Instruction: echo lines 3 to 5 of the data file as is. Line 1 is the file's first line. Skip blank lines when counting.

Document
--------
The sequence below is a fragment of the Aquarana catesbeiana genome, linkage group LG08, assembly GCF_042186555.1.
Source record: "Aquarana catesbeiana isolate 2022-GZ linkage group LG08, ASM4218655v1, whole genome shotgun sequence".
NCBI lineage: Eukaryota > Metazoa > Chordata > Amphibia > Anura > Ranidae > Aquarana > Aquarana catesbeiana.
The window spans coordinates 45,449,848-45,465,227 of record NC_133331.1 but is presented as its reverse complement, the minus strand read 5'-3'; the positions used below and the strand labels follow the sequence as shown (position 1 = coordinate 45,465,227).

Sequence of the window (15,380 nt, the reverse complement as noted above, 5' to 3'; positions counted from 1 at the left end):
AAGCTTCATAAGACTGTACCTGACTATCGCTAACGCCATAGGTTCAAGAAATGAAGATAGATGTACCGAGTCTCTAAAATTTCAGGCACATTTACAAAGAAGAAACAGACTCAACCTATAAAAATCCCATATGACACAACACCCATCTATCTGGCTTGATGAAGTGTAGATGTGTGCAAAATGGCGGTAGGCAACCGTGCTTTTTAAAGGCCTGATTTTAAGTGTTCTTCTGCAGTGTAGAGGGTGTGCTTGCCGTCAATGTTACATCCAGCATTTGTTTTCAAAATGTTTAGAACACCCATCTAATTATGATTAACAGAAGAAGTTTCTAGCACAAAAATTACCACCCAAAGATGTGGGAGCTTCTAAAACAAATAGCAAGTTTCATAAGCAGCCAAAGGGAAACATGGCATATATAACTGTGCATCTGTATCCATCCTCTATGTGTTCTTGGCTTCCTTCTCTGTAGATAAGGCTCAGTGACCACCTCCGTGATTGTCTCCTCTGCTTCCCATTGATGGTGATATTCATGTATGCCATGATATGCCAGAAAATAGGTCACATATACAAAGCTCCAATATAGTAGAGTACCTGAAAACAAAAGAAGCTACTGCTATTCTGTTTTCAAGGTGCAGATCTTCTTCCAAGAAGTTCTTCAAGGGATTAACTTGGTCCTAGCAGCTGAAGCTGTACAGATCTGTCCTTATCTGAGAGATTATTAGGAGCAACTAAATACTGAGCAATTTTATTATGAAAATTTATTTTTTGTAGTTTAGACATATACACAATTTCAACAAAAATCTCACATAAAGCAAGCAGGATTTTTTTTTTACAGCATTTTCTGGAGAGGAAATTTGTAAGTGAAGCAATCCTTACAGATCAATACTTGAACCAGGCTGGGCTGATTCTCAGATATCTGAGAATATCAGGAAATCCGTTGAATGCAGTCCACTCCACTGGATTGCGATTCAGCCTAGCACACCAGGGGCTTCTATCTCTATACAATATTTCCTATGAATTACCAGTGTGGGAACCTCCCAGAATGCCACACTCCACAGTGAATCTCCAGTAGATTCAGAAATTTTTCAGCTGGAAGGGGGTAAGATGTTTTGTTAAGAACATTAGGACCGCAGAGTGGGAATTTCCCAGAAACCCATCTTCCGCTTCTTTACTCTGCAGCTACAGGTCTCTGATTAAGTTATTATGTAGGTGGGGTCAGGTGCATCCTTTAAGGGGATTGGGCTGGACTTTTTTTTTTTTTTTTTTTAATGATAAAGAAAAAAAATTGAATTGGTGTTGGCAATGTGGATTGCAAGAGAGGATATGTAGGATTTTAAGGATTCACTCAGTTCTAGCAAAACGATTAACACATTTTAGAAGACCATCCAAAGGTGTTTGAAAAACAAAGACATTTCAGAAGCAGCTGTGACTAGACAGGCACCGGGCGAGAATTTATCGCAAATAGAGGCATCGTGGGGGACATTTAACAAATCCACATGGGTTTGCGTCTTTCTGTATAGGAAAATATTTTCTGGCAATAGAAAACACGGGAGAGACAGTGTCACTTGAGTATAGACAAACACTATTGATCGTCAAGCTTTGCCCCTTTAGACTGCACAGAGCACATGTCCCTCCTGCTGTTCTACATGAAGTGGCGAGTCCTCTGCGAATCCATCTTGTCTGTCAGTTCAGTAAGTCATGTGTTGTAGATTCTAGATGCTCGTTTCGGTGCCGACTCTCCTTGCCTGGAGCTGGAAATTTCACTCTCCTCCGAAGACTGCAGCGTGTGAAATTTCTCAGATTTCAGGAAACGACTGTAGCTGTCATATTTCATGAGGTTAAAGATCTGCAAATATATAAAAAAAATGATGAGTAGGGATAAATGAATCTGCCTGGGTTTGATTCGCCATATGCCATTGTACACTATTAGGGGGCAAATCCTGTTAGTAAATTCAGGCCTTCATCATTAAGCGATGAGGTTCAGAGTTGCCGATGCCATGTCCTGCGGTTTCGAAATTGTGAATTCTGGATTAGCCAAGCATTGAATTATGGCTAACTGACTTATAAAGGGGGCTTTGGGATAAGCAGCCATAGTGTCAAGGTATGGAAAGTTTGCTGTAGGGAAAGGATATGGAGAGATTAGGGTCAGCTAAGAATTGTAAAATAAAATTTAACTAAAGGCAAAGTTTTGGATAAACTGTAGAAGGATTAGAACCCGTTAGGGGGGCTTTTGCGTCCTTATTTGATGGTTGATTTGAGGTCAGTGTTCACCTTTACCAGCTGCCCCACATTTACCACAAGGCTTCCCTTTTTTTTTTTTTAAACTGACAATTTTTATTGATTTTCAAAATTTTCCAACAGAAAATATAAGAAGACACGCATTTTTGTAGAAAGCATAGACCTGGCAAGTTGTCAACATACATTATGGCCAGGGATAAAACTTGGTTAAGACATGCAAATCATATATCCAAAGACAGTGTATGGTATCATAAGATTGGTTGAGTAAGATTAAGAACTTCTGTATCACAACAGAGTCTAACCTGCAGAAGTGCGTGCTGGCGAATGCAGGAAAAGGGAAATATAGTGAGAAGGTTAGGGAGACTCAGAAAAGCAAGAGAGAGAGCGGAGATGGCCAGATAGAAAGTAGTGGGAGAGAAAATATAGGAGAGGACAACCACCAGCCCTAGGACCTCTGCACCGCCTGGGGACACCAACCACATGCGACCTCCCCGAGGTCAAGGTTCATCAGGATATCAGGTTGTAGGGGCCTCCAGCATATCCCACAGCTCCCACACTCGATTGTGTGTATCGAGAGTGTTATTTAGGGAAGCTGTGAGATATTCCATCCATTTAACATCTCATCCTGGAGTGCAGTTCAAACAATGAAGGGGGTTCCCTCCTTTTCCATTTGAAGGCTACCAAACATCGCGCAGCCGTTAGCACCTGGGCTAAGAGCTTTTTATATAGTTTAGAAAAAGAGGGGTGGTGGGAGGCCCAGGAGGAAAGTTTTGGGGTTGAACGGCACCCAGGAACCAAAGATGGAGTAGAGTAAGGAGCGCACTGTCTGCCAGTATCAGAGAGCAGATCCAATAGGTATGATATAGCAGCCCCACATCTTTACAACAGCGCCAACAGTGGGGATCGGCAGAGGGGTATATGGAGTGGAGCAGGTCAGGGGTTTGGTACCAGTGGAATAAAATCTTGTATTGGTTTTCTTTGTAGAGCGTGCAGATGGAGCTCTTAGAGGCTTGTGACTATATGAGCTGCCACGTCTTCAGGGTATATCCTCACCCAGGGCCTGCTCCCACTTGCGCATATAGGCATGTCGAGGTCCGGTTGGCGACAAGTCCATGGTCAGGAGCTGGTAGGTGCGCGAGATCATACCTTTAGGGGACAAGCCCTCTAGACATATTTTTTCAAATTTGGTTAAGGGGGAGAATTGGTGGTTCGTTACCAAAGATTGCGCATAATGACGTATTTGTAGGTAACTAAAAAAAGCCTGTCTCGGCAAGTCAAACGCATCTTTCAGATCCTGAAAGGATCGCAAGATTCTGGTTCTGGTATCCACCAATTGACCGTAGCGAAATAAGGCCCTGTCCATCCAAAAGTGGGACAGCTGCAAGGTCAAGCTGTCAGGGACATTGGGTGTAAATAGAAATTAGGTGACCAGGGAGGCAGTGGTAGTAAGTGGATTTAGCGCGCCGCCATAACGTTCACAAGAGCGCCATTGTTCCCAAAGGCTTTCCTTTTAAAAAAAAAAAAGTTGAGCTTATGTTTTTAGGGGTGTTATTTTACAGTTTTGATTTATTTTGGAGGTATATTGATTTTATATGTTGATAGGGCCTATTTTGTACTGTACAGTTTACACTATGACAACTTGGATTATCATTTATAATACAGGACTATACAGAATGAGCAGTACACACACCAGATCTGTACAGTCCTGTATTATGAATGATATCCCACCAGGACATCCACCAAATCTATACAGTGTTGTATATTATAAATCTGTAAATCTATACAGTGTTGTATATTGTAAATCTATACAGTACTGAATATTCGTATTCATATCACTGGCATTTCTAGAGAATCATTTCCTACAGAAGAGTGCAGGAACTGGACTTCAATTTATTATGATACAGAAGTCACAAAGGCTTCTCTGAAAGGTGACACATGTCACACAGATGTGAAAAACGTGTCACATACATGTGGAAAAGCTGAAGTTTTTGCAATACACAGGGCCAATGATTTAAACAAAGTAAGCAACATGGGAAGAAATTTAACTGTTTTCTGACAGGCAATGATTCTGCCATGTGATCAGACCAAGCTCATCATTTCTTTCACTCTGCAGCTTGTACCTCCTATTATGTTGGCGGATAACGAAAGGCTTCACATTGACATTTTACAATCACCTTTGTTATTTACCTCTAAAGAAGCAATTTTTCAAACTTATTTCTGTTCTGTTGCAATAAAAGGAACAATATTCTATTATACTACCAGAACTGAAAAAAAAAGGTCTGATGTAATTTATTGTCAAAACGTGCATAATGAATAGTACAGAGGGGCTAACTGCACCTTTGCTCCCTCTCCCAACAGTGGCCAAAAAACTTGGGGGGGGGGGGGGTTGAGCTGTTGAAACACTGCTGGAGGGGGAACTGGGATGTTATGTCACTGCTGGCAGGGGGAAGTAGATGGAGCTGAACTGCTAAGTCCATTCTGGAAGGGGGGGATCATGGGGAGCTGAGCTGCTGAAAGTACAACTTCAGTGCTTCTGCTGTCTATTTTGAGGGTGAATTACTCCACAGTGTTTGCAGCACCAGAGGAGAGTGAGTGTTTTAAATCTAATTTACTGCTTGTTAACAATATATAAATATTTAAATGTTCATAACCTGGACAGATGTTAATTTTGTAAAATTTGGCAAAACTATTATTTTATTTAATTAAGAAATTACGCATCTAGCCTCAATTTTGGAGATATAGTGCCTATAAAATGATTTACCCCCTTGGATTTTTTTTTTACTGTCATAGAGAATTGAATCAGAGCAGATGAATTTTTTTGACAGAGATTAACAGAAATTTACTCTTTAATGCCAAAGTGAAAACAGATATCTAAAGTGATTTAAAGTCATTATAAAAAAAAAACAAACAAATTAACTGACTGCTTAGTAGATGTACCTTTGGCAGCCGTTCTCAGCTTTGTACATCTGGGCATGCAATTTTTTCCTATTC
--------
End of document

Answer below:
NCBI lineage: Eukaryota > Metazoa > Chordata > Amphibia > Anura > Ranidae > Aquarana > Aquarana catesbeiana.
The window spans coordinates 45,449,848-45,465,227 of record NC_133331.1 but is presented as its reverse complement, the minus strand read 5'-3'; the positions used below and the strand labels follow the sequence as shown (position 1 = coordinate 45,465,227).

Sequence of the window (15,380 nt, the reverse complement as noted above, 5' to 3'; positions counted from 1 at the left end):